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Chrome OS is a GNU/Linux distribution based on Gentoo that is installed on Chromebooks. It is designed for web browsing and light office applications through web applications. Any standard program that can be accessed via the Chrome Browser can be used on Chrome OS, along with a large catalog of other applications available in the Chrome Web Store. Chrome OS includes the terminal emulator "crosh" which is browser based but can be accessed with a window with an extension, and uses Bash.
Compared to the Chrome browser, Chrome OS is surprisingly lightweight, even though it has the browser running in the background 24/7 (as it is integral to the OS) it only uses on average 400-500 MB of RAM with 2-3 tabs open, however, more tabs or things like Flash applications will increase this. With it being as lightweight and efficient as it is, the average user should have no issues with the 2 GB of RAM that many low-end Chromebooks come with.
The Chromium Project
The Chromium Project are the open source versions of the Chrome browser and Chrome OS. Chromium OS and Chrome OS were created via a collaboration of the Google development team and the Chromium Projects developers. The main differences between standard Chrome products and the Chromium counterparts is that Chromium and related projects are free of many non-free addons that Google adds to their blessed Chrome products. The Chromium browser is noted for its lack of tracking features, though not entire gone and still funded by Google, the Chromium browser is a good alternative for those who want the Chrome experience without the tracking. Chromium OS is essentially Chrome OS with the same idea, less tracking, more ability to "dig into it". Chromium comes standard with the Chromebrew package manager, while lacking in packages, is still very useful. It can be installed on Chrome OS but it is not supported.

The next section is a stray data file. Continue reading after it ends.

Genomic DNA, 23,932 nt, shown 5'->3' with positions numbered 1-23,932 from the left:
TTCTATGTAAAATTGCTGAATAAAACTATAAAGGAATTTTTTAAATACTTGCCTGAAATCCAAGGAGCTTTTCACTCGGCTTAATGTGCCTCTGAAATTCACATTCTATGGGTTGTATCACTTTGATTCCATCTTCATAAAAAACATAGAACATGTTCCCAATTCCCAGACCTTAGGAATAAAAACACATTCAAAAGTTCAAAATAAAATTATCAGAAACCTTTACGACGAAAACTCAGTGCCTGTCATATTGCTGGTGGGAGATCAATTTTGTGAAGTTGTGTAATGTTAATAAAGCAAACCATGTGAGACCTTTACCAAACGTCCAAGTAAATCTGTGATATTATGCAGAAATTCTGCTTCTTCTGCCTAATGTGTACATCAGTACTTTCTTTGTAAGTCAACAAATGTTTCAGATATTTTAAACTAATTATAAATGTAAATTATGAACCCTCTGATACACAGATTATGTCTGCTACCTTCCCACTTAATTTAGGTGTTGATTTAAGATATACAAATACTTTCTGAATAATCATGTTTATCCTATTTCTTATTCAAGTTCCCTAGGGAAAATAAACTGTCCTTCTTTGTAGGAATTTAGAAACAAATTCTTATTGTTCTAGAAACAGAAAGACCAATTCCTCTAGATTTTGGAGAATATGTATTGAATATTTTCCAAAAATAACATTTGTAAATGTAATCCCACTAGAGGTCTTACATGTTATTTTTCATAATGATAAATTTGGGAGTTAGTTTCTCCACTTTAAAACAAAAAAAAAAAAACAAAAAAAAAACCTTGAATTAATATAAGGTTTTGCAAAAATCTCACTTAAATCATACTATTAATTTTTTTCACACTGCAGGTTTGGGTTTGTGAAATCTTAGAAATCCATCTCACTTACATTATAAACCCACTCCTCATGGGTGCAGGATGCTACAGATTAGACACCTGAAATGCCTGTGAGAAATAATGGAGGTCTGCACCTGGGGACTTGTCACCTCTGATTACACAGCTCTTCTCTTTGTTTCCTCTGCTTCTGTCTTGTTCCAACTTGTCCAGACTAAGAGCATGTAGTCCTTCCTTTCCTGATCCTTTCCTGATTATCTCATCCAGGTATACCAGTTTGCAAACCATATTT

Chrome OS is lacking in some features of a regular GNU/Linux distro, namely the lack of a package manager. There is a substitute called Chromebrew but it is severely lacking in packages in its repository; However, it does have the essentials such as htop, vim, and so on, so forth.
Another issue is its inability to be 'riced' or customized in any way non-standard to Chrome OS. It has its own window manager and desktop environment called chromewm and chromeosdesktop respectively, neither of which show up in Screenfetch, and neither can be changed or replaced with others. Chrome OS does have its own Screenfetch ASCII art, as does Chromium OS.